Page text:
Small Engine Repair intentionally sneaks up on you. For the longest time, it seems to be a compelling, occasionally funny look at male friendship. Not until the third act does the true meaning reveal itself. That's the point where something happens to make you realize all the buddy-buddy stuff you've just watched was merely the build-up. Without understanding the characters and their relationships to one another, the direction the plot goes in would feel artificial. Because we come to know these people completely, though, the final thirty minutes make perfect sense, and what transpires hits like a sledgehammer.
John Pollono (who also wrote and directed) plays Frank, a single father to teenage daughter Crystal (Ciara Bravo). His ex-wife Karen (Jordana Spiro) only shows up intermittently, usually leaving Crystal disappointed in the process. Frank's two long-time best friends are Swaino (Jon Bernthal) and Packie (Shea Whigham). They're good-old-boys who enjoy drinking at the local bar, talking about their sexual exploits, and busting each other's balls with insults. Frank's business, which gives the movie its title, is another place they often chill.
The men have a falling out after an evening at the bar turns violent. Three months later, Frank invites the other two to his shop for a reconciliation. Or that's what he claims, at least. He really has an ulterior motive. I won't reveal it here, except to say that it involves a college student/drug dealer named Chad Walker (Spencer House).
Early scenes do an excellent job of developing the bond between Frank, Swaino, and Packie. These are not politically correct men. When Swaino refers to Karen by the C-word, Packie suggests he use milder terminology like “slut” or “whore.” Their language is peppered with profanity. They make jokes that are misogynist and homophobic. At the same time, they're fiercely loyal. Frank is a good dad, even promising to pay for the pricey college education Crystal desires.
Pollono, Bernthal, and Whigham are outstanding as the central trio, creating a group dynamic that's genuine. Even when the characters are behaving inappropriately, we respond to their friendship. The actors are so comfortable together that it's easy to believe the men they're portraying have a shared history. Spiro is also very good as Karen, a woman with no compunction about giving grief back to the guys with the same intensity with which they give it to her. This is how people behave in their small, working-class New Hampshire town.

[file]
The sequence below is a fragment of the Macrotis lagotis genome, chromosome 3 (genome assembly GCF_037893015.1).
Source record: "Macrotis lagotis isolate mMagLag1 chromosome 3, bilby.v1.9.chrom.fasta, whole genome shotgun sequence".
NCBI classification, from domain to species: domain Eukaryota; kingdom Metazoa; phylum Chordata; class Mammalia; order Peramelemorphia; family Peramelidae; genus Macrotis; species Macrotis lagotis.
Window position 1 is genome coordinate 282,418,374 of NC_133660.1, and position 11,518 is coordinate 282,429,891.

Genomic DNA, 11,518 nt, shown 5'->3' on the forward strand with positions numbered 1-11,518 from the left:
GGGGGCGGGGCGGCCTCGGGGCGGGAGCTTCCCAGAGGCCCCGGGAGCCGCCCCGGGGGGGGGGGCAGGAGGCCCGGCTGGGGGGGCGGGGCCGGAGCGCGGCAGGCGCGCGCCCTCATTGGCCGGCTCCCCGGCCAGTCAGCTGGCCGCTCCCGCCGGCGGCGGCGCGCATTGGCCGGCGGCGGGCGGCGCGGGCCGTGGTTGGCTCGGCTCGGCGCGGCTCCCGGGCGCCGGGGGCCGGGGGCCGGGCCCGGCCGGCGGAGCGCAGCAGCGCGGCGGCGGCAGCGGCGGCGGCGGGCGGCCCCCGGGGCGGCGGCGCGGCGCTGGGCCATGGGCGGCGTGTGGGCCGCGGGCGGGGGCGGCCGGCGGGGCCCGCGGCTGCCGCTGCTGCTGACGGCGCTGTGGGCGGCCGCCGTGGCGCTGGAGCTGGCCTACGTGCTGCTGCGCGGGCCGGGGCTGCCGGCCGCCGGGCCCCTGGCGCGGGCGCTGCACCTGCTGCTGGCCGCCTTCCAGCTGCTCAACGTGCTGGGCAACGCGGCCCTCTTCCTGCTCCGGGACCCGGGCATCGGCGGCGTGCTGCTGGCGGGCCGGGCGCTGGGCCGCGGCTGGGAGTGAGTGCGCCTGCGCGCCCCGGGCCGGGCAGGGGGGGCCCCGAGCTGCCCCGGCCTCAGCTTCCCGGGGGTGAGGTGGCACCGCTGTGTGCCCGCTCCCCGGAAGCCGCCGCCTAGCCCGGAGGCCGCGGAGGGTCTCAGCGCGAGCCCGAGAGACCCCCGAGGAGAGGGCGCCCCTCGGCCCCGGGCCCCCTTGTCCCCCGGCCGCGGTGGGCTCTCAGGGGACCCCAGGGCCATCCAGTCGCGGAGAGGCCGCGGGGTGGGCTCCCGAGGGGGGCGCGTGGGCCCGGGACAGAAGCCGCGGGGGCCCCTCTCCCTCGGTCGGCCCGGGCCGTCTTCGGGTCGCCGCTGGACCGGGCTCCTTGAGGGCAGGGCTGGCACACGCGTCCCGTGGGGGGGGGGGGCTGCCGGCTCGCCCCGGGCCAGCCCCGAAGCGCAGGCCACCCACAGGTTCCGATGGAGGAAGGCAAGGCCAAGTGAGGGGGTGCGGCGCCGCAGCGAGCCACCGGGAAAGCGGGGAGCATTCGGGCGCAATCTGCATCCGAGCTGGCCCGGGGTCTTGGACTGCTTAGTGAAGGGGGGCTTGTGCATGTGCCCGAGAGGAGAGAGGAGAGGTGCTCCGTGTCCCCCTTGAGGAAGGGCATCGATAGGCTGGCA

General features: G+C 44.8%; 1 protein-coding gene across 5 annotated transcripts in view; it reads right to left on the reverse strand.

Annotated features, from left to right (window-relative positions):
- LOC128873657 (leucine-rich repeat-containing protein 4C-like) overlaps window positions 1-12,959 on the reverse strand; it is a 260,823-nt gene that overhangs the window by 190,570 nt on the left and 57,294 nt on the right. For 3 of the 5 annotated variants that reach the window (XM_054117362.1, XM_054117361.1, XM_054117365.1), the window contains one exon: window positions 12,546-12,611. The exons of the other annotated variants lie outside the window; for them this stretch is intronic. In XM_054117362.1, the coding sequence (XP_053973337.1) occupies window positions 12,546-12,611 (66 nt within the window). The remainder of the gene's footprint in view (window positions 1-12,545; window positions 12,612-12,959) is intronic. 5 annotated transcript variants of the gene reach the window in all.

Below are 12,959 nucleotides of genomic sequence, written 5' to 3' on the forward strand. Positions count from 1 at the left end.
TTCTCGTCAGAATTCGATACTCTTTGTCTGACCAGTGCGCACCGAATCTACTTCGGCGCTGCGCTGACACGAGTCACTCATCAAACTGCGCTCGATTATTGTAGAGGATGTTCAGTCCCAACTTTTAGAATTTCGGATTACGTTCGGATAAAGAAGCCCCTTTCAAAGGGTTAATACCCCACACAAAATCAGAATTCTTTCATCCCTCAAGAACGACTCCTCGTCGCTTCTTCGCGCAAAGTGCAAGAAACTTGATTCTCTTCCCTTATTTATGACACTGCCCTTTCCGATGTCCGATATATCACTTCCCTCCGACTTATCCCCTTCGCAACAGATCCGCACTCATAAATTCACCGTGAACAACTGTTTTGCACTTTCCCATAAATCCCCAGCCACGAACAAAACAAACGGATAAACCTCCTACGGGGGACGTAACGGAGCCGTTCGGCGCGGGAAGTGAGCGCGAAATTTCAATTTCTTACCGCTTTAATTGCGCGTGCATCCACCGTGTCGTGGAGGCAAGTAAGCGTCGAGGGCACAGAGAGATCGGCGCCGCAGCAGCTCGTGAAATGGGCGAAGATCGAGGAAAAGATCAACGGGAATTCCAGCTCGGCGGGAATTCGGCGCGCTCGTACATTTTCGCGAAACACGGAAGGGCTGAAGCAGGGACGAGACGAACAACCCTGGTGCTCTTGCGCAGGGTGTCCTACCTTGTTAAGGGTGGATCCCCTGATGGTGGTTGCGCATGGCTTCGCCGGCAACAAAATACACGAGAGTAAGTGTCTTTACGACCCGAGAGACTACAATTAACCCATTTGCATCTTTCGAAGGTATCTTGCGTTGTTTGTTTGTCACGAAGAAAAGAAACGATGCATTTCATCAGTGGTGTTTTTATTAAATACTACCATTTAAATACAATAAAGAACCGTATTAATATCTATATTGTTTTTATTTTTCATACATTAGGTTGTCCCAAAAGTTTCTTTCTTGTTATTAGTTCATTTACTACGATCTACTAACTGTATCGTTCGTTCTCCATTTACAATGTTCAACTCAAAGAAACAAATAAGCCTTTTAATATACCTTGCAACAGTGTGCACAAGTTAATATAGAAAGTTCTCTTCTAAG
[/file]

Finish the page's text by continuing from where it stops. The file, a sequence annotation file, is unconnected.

I have to dance around this delicately, but Small Engine Repair is a scathing look at toxic masculinity. The guys become enraged when they see it in action, never realizing that it's something they revel in all the time. Insults they hurl and ways they talk about women are “jokes,” or just locker room talk in their eyes. When someone else engages in such behavior, they're suddenly appalled. The movie has its finger on the idea that spotting toxic masculinity is easy when scrutinizing the behavior of others, and much tougher to see in oneself. Pollono's screenplay is smart in depicting how it can become so pervasive within a group that nobody realizes how damaging it is until they see it demonstrated elsewhere.
Where the story goes drives home that theme in a way that'll stick with you after the film is over. Excellent performances from the cast help infuse it with relevance. If Small Engine Repair wasn't so superbly acted, the plot might have come off as preachy. Pollono, Bernthal, and Whigham keep it so real that the finale is searing and thought-provoking in all the right ways.
out of four
Small Engine Repair is rated R for pervasive language, crude sexual content, strong violence, a sexual assault, and drug use. The running time is 1 hour and 43 minutes.